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Apocalypse-Cinema2012 and Other Ends of the World$
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Peter Szendy

Print publication date: 2015

Print ISBN-13: 9780823264803

Published to Fordham Scholarship Online: January 2016

DOI: 10.5422/fordham/9780823264803.001.0001

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Sunshine, or The Black-and-White Radiography

Sunshine, or The Black-and-White Radiography

Chapter:
(p.69) Chapter 9 Sunshine, or The Black-and-White Radiography
Source:
Apocalypse-Cinema
Author(s):

Peter Szendy

Publisher:
Fordham University Press
DOI:10.5422/fordham/9780823264803.003.0009

This chapter considers Danny Boyle's Sunshine (2004) as well as other films where the apocalypse is depicted as white. The moment of radiographic or heliographic blinding is conjugated into all possible tones, oscillating between the extremes of documentary realism and futurist fiction. The apocalypse is white at the end of Melancholia (Lars von Trier, 2011), in the dazzling instant of the collision properly speaking, before the mute, black screen on which it all concludes. It is yet again in Abel Ferrara's 4:44 Last Day on Earth (2012), where the intertwined bodies of Cisco (Willem Dafoe) and Skye (Shanyn Leigh) dissolve into brightness. In the whiteness of the holocaust, it might be said that nuclear war has not taken place; it is a speculation, an invention in the sense of a fable or an invention to be invented.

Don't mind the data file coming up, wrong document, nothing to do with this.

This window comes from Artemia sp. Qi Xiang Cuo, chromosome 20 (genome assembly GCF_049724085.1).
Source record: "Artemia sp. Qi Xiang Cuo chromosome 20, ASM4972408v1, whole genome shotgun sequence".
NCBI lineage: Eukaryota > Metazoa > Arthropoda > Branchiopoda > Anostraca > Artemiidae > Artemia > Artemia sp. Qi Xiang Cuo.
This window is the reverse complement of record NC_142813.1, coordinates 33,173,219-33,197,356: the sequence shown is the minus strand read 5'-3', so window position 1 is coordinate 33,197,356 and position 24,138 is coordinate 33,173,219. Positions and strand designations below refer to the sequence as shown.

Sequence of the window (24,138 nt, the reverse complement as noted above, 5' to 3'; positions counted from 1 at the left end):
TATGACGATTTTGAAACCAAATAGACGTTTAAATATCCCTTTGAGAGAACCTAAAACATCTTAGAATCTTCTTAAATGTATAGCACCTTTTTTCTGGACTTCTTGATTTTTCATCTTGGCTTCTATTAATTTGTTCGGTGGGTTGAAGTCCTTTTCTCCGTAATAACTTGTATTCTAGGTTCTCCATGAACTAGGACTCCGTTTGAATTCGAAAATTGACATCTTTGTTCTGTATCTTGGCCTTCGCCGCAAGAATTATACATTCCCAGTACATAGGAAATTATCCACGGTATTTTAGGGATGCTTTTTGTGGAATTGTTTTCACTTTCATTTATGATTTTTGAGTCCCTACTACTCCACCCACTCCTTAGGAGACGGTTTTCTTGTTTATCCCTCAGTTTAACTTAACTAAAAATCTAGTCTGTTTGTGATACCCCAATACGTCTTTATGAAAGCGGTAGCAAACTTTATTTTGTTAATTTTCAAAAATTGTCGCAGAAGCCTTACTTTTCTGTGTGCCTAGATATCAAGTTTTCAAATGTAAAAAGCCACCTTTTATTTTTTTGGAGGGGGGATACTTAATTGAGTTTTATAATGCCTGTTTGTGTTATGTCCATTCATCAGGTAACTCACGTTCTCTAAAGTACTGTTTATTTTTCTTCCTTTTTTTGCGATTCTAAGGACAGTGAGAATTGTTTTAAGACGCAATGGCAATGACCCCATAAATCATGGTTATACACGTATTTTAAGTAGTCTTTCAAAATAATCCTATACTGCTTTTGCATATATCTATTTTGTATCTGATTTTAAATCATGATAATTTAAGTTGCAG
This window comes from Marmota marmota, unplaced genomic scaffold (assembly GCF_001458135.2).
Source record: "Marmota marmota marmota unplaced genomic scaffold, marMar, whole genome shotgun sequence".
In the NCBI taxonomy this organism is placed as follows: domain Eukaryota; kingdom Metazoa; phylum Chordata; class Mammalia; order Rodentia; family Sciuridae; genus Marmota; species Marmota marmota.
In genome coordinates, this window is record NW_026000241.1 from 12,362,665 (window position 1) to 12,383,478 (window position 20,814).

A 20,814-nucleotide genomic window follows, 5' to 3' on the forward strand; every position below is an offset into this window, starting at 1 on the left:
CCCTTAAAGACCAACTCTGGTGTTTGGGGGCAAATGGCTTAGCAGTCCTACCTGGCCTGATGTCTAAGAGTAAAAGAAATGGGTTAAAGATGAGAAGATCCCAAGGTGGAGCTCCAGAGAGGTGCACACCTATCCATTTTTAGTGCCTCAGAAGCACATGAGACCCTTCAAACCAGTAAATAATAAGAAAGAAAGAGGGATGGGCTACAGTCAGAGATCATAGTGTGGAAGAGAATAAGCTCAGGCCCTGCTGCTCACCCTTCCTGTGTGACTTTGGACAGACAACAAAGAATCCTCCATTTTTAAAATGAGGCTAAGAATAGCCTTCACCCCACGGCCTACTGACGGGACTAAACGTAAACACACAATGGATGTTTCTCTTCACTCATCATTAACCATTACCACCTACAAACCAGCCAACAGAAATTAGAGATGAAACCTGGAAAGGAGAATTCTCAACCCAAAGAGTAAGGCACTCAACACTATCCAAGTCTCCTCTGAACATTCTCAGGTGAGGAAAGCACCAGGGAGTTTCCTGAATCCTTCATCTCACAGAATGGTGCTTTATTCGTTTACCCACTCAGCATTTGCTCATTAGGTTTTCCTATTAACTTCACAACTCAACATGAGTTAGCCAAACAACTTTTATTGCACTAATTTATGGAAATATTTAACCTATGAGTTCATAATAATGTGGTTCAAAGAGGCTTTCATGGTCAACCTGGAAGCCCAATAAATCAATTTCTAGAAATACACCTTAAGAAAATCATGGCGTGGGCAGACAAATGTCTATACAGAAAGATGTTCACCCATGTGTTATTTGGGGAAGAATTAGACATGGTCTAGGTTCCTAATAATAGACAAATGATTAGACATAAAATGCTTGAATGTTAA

Keywords:   Danny Boyle, Sunshine, white, apocalypse-cinema, apocalyptic film, apocalyptic genre, nuclear holocaust

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